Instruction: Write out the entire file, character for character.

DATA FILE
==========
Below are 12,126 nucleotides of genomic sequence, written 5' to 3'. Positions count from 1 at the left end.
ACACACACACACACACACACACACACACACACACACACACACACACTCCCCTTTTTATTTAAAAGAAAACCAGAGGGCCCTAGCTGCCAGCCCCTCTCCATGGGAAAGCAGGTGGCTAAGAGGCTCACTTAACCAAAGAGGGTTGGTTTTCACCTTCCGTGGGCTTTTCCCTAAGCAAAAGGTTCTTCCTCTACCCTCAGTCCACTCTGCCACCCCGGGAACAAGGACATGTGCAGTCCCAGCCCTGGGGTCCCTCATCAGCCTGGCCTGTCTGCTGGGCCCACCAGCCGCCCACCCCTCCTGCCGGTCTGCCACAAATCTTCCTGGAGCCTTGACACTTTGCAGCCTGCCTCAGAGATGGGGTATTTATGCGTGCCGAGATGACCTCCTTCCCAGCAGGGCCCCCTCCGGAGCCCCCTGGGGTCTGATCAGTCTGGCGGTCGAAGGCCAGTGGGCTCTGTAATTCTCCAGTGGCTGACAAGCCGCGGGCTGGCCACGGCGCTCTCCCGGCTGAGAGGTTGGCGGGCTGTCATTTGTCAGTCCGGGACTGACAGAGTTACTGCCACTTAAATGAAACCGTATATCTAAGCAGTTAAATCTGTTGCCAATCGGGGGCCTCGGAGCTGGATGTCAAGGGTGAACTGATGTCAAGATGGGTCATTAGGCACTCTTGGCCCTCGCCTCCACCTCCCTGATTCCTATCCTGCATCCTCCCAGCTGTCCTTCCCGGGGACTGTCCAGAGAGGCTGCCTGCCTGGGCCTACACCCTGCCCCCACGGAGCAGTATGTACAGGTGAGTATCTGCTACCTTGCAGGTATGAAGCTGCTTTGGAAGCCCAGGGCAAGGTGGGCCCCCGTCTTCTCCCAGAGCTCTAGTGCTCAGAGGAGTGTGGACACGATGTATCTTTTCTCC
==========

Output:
Below are 12,126 nucleotides of genomic sequence, written 5' to 3'. Positions count from 1 at the left end.
ACACACACACACACACACACACACACACACACACACACACACACACTCCCCTTTTTATTTAAAAGAAAACCAGAGGGCCCTAGCTGCCAGCCCCTCTCCATGGGAAAGCAGGTGGCTAAGAGGCTCACTTAACCAAAGAGGGTTGGTTTTCACCTTCCGTGGGCTTTTCCCTAAGCAAAAGGTTCTTCCTCTACCCTCAGTCCACTCTGCCACCCCGGGAACAAGGACATGTGCAGTCCCAGCCCTGGGGTCCCTCATCAGCCTGGCCTGTCTGCTGGGCCCACCAGCCGCCCACCCCTCCTGCCGGTCTGCCACAAATCTTCCTGGAGCCTTGACACTTTGCAGCCTGCCTCAGAGATGGGGTATTTATGCGTGCCGAGATGACCTCCTTCCCAGCAGGGCCCCCTCCGGAGCCCCCTGGGGTCTGATCAGTCTGGCGGTCGAAGGCCAGTGGGCTCTGTAATTCTCCAGTGGCTGACAAGCCGCGGGCTGGCCACGGCGCTCTCCCGGCTGAGAGGTTGGCGGGCTGTCATTTGTCAGTCCGGGACTGACAGAGTTACTGCCACTTAAATGAAACCGTATATCTAAGCAGTTAAATCTGTTGCCAATCGGGGGCCTCGGAGCTGGATGTCAAGGGTGAACTGATGTCAAGATGGGTCATTAGGCACTCTTGGCCCTCGCCTCCACCTCCCTGATTCCTATCCTGCATCCTCCCAGCTGTCCTTCCCGGGGACTGTCCAGAGAGGCTGCCTGCCTGGGCCTACACCCTGCCCCCACGGAGCAGTATGTACAGGTGAGTATCTGCTACCTTGCAGGTATGAAGCTGCTTTGGAAGCCCAGGGCAAGGTGGGCCCCCGTCTTCTCCCAGAGCTCTAGTGCTCAGAGGAGTGTGGACACGATGTATCTTTTCTCC